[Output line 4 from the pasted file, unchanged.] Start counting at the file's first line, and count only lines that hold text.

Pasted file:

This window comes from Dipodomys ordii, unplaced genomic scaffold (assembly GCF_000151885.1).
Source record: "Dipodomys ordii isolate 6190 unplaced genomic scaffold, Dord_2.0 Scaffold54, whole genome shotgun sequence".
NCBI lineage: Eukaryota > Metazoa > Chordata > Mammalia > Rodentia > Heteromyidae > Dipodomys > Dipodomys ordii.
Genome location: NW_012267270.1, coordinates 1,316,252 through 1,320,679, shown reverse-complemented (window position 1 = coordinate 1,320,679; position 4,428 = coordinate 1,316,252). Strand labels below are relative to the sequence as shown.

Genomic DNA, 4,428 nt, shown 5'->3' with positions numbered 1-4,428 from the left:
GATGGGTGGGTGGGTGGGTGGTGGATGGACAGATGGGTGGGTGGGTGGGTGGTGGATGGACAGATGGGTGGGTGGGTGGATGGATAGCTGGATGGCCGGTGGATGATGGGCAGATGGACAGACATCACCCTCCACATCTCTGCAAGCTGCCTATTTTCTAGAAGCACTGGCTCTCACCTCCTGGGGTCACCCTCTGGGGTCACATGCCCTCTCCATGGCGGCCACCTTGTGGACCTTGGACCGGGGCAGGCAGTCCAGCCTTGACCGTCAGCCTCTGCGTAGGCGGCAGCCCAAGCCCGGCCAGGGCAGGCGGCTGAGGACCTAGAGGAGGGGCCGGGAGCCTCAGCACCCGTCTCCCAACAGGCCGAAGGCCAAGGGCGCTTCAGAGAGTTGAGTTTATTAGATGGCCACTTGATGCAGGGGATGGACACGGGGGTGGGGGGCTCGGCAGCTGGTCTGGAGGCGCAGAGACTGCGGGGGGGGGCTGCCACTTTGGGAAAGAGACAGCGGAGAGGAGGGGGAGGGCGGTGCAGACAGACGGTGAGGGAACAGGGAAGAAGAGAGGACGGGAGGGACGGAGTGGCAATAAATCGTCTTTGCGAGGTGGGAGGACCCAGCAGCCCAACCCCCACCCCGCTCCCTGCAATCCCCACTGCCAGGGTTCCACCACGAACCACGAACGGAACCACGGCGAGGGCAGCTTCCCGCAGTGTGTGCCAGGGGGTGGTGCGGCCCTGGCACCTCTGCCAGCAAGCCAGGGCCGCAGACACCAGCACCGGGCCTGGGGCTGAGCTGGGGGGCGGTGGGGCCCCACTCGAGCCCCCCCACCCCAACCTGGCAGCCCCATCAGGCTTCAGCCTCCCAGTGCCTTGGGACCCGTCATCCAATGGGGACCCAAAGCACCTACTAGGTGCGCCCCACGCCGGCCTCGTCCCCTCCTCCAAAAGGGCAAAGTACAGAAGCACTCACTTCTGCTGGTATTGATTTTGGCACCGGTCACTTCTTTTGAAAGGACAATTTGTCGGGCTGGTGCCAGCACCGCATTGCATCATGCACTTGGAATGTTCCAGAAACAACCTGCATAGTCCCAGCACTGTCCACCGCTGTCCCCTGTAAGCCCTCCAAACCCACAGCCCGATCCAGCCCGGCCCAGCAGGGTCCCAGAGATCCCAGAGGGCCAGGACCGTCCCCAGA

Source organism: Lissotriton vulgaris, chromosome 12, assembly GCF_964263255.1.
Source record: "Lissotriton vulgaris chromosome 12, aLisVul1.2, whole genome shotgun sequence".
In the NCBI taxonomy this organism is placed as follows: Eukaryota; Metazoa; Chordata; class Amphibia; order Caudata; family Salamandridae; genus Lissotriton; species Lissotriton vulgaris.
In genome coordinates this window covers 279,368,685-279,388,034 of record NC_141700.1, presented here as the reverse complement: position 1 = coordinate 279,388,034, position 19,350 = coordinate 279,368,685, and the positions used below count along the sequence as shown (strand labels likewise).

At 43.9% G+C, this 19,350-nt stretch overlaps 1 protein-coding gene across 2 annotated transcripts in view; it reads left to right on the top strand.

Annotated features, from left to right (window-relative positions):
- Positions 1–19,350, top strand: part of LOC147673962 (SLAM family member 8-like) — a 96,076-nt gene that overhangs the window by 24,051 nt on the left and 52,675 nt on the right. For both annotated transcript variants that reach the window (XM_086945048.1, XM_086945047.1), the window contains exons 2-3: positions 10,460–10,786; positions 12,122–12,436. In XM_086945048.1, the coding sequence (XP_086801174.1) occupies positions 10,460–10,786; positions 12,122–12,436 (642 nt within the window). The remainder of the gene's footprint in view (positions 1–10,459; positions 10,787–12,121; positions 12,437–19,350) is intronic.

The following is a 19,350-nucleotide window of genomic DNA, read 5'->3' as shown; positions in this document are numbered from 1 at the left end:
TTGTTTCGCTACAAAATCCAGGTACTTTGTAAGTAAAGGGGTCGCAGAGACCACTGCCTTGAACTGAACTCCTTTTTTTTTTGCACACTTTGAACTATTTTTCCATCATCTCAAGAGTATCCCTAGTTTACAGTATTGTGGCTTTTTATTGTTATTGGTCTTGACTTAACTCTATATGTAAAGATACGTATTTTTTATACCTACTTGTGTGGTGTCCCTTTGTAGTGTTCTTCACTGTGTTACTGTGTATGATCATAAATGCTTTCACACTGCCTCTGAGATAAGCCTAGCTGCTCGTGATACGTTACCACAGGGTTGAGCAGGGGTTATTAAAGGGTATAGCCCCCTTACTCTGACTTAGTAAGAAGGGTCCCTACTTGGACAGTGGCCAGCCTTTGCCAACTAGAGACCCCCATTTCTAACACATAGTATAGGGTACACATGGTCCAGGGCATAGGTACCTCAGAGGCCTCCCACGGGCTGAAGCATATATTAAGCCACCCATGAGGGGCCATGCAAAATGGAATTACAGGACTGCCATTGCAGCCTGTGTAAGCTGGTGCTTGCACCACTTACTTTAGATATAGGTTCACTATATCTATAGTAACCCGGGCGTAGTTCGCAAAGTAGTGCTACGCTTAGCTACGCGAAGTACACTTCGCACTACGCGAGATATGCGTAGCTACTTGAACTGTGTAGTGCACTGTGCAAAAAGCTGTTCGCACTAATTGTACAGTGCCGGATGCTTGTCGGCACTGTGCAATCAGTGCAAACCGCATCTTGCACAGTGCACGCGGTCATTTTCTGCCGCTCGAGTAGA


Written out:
Genome location: NW_012267270.1, coordinates 1,316,252 through 1,320,679, shown reverse-complemented (window position 1 = coordinate 1,320,679; position 4,428 = coordinate 1,316,252). Strand labels below are relative to the sequence as shown.